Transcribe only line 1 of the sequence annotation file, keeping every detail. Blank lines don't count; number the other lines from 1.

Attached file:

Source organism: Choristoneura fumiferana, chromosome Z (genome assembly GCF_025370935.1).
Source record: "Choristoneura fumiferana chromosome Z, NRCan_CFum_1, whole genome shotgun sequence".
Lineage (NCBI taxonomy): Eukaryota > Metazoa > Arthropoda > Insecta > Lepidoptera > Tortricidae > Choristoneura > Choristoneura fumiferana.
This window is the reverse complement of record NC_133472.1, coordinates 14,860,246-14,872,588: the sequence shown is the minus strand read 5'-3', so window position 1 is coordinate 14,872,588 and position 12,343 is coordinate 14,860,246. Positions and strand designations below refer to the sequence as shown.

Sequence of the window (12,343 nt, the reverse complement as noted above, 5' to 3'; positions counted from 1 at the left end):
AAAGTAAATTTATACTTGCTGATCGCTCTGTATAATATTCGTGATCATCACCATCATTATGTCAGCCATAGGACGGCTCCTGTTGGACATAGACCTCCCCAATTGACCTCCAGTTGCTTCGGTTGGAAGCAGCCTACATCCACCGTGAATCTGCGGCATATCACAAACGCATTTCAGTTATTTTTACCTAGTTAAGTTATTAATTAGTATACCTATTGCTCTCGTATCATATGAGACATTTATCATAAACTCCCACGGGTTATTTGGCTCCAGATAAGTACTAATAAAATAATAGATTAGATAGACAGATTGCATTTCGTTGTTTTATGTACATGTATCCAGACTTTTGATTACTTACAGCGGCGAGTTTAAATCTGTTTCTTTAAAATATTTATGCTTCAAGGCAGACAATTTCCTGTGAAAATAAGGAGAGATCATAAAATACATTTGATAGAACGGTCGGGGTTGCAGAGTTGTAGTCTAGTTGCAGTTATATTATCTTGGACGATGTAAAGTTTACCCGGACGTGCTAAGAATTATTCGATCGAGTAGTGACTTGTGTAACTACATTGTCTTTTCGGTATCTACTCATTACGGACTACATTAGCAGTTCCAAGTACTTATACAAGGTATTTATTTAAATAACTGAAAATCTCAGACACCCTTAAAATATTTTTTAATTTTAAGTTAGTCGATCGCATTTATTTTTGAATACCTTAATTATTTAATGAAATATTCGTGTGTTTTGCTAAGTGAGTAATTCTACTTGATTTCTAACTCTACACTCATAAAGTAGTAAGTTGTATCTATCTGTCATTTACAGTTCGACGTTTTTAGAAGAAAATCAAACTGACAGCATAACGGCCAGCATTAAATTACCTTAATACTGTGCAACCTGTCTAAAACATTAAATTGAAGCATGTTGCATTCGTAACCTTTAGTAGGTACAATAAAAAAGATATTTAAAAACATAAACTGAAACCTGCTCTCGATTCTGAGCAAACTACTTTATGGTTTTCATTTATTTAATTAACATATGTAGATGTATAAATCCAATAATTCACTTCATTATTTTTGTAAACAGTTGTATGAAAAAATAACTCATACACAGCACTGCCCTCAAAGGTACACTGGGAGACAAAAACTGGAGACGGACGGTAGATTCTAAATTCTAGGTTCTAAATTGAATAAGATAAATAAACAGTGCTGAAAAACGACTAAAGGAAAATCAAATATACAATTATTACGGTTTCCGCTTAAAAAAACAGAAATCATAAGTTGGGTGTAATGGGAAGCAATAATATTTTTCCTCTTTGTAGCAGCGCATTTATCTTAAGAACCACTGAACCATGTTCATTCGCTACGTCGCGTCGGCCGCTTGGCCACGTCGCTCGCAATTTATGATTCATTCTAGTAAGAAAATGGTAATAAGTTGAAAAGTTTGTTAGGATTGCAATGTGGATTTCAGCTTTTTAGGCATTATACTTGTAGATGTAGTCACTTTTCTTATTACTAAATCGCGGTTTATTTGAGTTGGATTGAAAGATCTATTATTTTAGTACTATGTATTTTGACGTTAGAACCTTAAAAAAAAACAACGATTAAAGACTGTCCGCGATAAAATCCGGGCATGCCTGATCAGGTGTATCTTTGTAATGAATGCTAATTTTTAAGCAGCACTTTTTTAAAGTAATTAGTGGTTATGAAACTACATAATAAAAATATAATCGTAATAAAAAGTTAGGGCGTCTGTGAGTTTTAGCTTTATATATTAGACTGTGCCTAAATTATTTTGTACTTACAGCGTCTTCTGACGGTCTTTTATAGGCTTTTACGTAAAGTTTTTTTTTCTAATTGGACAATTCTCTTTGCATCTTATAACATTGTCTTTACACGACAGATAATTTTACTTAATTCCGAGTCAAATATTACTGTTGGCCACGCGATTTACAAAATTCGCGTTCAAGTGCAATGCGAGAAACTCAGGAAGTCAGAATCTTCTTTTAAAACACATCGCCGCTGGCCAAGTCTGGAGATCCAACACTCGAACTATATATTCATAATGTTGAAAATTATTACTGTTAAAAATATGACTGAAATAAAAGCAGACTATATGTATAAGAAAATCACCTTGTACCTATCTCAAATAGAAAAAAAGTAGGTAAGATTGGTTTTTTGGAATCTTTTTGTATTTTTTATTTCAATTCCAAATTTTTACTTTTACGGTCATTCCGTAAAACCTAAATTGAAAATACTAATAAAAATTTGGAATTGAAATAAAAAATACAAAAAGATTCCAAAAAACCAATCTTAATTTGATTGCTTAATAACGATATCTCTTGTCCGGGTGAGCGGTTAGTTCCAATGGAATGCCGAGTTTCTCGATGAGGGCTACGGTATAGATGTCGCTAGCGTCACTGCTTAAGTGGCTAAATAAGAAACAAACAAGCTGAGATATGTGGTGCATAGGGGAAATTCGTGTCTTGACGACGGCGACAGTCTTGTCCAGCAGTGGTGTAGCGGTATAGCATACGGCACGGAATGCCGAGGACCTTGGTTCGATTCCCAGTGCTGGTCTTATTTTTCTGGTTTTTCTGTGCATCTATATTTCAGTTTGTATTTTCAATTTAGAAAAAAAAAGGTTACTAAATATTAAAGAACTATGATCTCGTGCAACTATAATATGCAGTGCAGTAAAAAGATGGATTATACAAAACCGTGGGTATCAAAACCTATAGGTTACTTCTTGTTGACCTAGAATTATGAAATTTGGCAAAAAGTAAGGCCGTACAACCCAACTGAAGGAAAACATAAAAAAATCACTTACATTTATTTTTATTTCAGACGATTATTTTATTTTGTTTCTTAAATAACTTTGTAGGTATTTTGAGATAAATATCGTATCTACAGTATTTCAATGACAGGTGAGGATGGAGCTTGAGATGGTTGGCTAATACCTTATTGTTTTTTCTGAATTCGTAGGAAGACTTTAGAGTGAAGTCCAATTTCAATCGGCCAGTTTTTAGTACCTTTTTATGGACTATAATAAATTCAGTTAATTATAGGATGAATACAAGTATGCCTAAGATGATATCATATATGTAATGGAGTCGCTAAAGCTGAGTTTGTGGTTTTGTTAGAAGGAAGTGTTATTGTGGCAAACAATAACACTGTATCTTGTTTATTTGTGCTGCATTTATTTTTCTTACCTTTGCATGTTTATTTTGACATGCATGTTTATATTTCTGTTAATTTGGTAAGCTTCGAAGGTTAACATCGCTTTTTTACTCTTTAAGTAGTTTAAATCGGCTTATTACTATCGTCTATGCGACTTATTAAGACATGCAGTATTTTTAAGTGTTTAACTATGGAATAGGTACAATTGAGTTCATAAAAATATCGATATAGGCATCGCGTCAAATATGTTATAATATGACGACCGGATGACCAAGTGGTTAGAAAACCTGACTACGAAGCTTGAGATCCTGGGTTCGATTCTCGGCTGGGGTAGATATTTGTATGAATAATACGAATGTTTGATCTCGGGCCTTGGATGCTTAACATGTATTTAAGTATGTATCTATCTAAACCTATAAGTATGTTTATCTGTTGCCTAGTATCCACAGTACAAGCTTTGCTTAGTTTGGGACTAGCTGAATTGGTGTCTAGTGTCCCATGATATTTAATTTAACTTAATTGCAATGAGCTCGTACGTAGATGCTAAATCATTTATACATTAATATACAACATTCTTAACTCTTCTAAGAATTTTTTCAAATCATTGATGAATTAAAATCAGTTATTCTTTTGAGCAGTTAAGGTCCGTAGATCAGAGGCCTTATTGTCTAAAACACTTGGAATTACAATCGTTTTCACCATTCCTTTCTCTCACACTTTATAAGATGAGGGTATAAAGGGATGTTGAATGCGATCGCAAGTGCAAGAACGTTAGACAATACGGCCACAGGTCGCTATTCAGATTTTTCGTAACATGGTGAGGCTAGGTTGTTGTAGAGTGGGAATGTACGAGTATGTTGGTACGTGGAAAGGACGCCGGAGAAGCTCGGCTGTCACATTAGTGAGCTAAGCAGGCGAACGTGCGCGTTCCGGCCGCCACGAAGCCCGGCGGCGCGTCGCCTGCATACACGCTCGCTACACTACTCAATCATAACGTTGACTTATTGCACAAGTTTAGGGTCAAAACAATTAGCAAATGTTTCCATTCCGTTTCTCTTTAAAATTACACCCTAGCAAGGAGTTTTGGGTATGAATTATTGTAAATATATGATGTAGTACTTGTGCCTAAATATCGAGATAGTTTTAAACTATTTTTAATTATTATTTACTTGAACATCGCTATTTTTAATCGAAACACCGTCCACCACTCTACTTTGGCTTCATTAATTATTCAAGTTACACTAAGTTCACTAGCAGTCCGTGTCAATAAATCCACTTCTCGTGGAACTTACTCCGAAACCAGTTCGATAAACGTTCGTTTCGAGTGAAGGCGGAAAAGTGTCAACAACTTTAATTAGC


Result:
Source organism: Choristoneura fumiferana, chromosome Z (genome assembly GCF_025370935.1).